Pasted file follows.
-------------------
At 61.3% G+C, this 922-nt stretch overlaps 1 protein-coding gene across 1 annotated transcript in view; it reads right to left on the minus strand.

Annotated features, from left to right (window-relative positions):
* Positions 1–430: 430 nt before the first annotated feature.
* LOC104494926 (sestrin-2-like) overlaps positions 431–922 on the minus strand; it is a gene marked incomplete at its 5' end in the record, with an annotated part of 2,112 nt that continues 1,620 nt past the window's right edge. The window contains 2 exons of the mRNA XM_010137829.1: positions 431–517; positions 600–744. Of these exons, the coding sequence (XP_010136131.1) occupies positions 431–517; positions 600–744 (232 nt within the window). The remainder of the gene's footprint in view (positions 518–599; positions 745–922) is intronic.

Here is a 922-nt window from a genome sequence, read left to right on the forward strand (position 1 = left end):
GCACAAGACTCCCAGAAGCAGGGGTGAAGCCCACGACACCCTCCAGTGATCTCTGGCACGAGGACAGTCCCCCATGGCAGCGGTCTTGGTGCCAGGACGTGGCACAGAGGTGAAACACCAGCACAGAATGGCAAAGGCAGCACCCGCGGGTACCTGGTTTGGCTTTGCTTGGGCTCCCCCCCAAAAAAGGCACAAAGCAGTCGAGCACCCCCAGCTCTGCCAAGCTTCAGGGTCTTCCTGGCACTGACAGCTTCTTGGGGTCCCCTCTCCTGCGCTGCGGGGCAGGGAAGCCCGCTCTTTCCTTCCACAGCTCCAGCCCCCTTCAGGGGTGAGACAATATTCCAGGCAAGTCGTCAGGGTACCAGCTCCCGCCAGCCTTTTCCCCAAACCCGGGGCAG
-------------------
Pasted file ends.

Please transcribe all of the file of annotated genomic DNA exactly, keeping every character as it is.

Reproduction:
At 61.3% G+C, this 922-nt stretch overlaps 1 protein-coding gene across 1 annotated transcript in view; it reads right to left on the minus strand.

Annotated features, from left to right (window-relative positions):
* Positions 1–430: 430 nt before the first annotated feature.
* LOC104494926 (sestrin-2-like) overlaps positions 431–922 on the minus strand; it is a gene marked incomplete at its 5' end in the record, with an annotated part of 2,112 nt that continues 1,620 nt past the window's right edge. The window contains 2 exons of the mRNA XM_010137829.1: positions 431–517; positions 600–744. Of these exons, the coding sequence (XP_010136131.1) occupies positions 431–517; positions 600–744 (232 nt within the window). The remainder of the gene's footprint in view (positions 518–599; positions 745–922) is intronic.

Here is a 922-nt window from a genome sequence, read left to right on the forward strand (position 1 = left end):
GCACAAGACTCCCAGAAGCAGGGGTGAAGCCCACGACACCCTCCAGTGATCTCTGGCACGAGGACAGTCCCCCATGGCAGCGGTCTTGGTGCCAGGACGTGGCACAGAGGTGAAACACCAGCACAGAATGGCAAAGGCAGCACCCGCGGGTACCTGGTTTGGCTTTGCTTGGGCTCCCCCCCAAAAAAGGCACAAAGCAGTCGAGCACCCCCAGCTCTGCCAAGCTTCAGGGTCTTCCTGGCACTGACAGCTTCTTGGGGTCCCCTCTCCTGCGCTGCGGGGCAGGGAAGCCCGCTCTTTCCTTCCACAGCTCCAGCCCCCTTCAGGGGTGAGACAATATTCCAGGCAAGTCGTCAGGGTACCAGCTCCCGCCAGCCTTTTCCCCAAACCCGGGGCAG